Venturing into the brimming beauty of Shiretoko National Park on a bear walk yielded some of the most outstanding vistas in Hokkaido. The winding paths led to a variety of breathtaking cliffs that all felt unique. The diversity of wildlife on display offered an up-close view of the diversity of one of the richest ecosystems on the planet.
Climbing Asahi-dake, the island’s tallest peak, was an awe-inspiring experience that showed off the majesty of the Daisetsuzan National Park and the beauty of the region’s early fall foliage from the ropeway. The grand serenity of Japan’s northern-most main island has remained with me long after my visit.
Camping at Lake Kussharo is one of my favorite memories. Grilling our fill of yakitori and drinking matcha beer in the natural onsen into the late hours made for the most rejuvenating night with friends new and old. I will always think back fondly on waking up at sunrise to look for Kussie the sea monster through the rolling fog over the volcanic lake.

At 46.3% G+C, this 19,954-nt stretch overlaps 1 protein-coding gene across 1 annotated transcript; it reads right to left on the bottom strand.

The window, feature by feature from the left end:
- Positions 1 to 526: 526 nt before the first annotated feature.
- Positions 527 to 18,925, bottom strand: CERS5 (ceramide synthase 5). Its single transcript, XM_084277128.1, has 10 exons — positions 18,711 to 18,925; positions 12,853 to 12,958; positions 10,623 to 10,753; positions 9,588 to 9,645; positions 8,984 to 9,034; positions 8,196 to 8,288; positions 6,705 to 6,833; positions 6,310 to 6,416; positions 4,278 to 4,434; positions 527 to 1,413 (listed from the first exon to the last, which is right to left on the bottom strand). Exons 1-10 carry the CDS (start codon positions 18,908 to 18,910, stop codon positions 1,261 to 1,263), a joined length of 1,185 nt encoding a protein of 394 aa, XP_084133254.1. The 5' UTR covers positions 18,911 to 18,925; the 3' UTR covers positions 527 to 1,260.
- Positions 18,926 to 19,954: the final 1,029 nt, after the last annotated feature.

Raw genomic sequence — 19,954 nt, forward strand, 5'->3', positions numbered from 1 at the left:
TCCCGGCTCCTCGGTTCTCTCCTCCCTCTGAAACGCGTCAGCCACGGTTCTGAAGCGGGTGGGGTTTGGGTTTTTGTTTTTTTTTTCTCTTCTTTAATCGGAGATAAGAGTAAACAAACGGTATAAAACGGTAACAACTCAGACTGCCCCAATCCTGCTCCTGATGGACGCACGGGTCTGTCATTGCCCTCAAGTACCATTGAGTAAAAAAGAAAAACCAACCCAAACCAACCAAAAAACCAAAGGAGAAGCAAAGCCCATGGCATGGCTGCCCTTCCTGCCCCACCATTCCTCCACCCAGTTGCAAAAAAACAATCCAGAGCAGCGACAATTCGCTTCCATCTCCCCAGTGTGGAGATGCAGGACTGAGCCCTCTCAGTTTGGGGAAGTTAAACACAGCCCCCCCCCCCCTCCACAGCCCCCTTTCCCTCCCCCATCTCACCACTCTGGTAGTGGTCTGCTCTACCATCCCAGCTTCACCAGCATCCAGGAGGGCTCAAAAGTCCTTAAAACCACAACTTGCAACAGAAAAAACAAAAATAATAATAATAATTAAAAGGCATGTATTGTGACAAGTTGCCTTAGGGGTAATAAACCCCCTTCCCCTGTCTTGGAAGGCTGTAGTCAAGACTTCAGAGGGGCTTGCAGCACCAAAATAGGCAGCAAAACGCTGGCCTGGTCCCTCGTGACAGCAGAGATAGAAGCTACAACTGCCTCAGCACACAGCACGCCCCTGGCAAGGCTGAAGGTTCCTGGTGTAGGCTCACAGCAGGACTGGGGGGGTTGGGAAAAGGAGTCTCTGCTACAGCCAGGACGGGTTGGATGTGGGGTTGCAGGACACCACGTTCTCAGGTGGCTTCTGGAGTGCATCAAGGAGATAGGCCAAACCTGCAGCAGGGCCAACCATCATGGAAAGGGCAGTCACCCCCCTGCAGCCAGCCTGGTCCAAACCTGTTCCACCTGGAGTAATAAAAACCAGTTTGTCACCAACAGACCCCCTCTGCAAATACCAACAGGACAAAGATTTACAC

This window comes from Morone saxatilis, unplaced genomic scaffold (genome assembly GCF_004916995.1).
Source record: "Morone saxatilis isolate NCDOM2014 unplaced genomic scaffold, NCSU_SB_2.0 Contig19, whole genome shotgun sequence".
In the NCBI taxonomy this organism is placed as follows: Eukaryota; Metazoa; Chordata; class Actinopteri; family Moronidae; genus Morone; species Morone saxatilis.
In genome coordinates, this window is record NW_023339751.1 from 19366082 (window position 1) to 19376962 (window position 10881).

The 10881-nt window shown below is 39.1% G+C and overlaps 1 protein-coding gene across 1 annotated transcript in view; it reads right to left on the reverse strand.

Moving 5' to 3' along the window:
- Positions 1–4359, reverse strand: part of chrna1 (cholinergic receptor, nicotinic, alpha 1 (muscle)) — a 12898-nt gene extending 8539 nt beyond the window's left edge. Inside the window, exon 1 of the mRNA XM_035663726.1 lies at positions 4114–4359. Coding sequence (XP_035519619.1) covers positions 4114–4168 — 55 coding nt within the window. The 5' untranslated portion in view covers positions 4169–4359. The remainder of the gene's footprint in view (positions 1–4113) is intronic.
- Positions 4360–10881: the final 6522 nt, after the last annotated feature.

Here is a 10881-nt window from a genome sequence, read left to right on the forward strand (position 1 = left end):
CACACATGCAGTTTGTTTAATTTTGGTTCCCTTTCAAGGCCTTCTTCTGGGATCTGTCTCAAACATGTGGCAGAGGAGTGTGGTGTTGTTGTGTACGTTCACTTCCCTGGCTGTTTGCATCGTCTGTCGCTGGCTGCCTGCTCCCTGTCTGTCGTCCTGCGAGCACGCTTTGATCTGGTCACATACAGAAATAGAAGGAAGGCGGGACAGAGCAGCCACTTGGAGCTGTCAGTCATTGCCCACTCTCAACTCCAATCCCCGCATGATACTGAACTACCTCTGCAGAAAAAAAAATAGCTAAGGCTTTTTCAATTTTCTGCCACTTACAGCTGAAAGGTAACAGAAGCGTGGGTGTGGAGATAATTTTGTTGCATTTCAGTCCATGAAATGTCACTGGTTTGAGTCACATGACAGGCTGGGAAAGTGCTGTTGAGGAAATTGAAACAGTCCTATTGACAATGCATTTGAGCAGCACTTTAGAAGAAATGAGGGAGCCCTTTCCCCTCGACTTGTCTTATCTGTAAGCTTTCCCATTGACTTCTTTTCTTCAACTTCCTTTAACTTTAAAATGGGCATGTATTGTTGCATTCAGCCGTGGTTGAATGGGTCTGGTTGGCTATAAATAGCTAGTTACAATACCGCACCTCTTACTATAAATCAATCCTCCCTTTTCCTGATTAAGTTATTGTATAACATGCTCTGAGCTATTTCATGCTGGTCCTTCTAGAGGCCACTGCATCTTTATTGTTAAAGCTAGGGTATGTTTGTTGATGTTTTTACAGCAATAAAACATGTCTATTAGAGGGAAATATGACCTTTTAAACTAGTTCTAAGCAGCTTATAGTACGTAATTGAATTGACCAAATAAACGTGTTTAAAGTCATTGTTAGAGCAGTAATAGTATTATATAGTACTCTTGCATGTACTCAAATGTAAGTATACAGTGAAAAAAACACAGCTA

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Shiretoko National Park
Rich ecosystems linked by drift ice and majestic landscapes of mountains and coastal cliffs created by volcanic eruptions.
Daisetsuzan National Park
The “roof” of central Hokkaido, known locally as Kamui Mintara or “the Playground of the Gods”.
Akan-Mashu National Park
A vast landscape comprising Japan’s largest caldera landform, volcanoes, orests, and lakes.
Lake Kussharo is Japan's largest and the world's leading caldera lake. Its scale is the number one in Japan. Kussharo volcano repeated large eruptions about 300 thousand years ago, and Kussharo caldera was formed 30 thousand years ago.